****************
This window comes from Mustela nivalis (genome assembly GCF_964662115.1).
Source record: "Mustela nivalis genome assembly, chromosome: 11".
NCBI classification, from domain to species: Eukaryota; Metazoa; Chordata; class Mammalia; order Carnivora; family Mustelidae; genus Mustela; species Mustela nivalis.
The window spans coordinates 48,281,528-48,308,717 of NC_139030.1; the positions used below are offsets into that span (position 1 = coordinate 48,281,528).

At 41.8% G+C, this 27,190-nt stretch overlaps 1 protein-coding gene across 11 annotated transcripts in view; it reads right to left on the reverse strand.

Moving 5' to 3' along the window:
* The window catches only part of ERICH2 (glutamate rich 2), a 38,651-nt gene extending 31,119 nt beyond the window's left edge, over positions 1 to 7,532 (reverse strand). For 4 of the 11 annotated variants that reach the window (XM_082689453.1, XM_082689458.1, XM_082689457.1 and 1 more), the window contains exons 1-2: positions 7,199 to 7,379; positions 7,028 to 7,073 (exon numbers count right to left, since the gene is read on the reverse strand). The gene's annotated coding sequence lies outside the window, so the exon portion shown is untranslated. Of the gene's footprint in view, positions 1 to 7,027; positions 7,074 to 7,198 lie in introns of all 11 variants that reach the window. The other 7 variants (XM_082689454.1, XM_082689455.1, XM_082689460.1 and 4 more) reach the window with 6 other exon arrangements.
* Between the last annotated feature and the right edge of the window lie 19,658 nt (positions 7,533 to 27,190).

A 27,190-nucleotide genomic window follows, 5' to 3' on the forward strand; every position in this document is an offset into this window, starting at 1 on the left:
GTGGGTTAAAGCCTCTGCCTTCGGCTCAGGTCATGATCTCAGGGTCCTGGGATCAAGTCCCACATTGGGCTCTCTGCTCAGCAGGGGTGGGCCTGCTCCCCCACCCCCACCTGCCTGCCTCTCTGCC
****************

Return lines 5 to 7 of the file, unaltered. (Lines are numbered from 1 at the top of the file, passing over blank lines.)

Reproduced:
At 41.8% G+C, this 27,190-nt stretch overlaps 1 protein-coding gene across 11 annotated transcripts in view; it reads right to left on the reverse strand.

Moving 5' to 3' along the window:
* The window catches only part of ERICH2 (glutamate rich 2), a 38,651-nt gene extending 31,119 nt beyond the window's left edge, over positions 1 to 7,532 (reverse strand). For 4 of the 11 annotated variants that reach the window (XM_082689453.1, XM_082689458.1, XM_082689457.1 and 1 more), the window contains exons 1-2: positions 7,199 to 7,379; positions 7,028 to 7,073 (exon numbers count right to left, since the gene is read on the reverse strand). The gene's annotated coding sequence lies outside the window, so the exon portion shown is untranslated. Of the gene's footprint in view, positions 1 to 7,027; positions 7,074 to 7,198 lie in introns of all 11 variants that reach the window. The other 7 variants (XM_082689454.1, XM_082689455.1, XM_082689460.1 and 4 more) reach the window with 6 other exon arrangements.